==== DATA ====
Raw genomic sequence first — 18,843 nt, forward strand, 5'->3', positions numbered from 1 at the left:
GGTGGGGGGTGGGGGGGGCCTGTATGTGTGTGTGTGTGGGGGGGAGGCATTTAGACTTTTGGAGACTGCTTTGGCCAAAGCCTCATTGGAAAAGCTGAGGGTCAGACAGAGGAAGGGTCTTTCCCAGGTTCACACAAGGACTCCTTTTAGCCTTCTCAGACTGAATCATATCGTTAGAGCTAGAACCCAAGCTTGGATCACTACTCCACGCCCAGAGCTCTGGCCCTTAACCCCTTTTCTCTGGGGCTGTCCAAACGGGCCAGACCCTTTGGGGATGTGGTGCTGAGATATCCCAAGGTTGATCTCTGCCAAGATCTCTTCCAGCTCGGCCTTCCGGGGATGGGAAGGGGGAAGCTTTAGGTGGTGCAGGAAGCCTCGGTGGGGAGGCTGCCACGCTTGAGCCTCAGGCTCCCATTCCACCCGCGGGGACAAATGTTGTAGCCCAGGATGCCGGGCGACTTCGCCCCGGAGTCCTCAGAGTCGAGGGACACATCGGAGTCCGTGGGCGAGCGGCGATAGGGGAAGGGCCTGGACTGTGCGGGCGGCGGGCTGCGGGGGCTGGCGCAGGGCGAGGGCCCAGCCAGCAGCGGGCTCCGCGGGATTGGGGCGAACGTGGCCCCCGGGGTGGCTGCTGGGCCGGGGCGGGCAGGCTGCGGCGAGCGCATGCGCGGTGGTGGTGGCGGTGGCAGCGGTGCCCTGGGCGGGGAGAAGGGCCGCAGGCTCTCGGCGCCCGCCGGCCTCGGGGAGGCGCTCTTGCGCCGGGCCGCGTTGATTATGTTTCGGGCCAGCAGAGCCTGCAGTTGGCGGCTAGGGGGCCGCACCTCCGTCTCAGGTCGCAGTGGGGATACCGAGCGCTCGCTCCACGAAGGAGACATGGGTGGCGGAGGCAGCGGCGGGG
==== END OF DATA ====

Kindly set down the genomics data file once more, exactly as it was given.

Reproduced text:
Raw genomic sequence first — 18,843 nt, forward strand, 5'->3', positions numbered from 1 at the left:
GGTGGGGGGTGGGGGGGGCCTGTATGTGTGTGTGTGTGGGGGGGAGGCATTTAGACTTTTGGAGACTGCTTTGGCCAAAGCCTCATTGGAAAAGCTGAGGGTCAGACAGAGGAAGGGTCTTTCCCAGGTTCACACAAGGACTCCTTTTAGCCTTCTCAGACTGAATCATATCGTTAGAGCTAGAACCCAAGCTTGGATCACTACTCCACGCCCAGAGCTCTGGCCCTTAACCCCTTTTCTCTGGGGCTGTCCAAACGGGCCAGACCCTTTGGGGATGTGGTGCTGAGATATCCCAAGGTTGATCTCTGCCAAGATCTCTTCCAGCTCGGCCTTCCGGGGATGGGAAGGGGGAAGCTTTAGGTGGTGCAGGAAGCCTCGGTGGGGAGGCTGCCACGCTTGAGCCTCAGGCTCCCATTCCACCCGCGGGGACAAATGTTGTAGCCCAGGATGCCGGGCGACTTCGCCCCGGAGTCCTCAGAGTCGAGGGACACATCGGAGTCCGTGGGCGAGCGGCGATAGGGGAAGGGCCTGGACTGTGCGGGCGGCGGGCTGCGGGGGCTGGCGCAGGGCGAGGGCCCAGCCAGCAGCGGGCTCCGCGGGATTGGGGCGAACGTGGCCCCCGGGGTGGCTGCTGGGCCGGGGCGGGCAGGCTGCGGCGAGCGCATGCGCGGTGGTGGTGGCGGTGGCAGCGGTGCCCTGGGCGGGGAGAAGGGCCGCAGGCTCTCGGCGCCCGCCGGCCTCGGGGAGGCGCTCTTGCGCCGGGCCGCGTTGATTATGTTTCGGGCCAGCAGAGCCTGCAGTTGGCGGCTAGGGGGCCGCACCTCCGTCTCAGGTCGCAGTGGGGATACCGAGCGCTCGCTCCACGAAGGAGACATGGGTGGCGGAGGCAGCGGCGGGG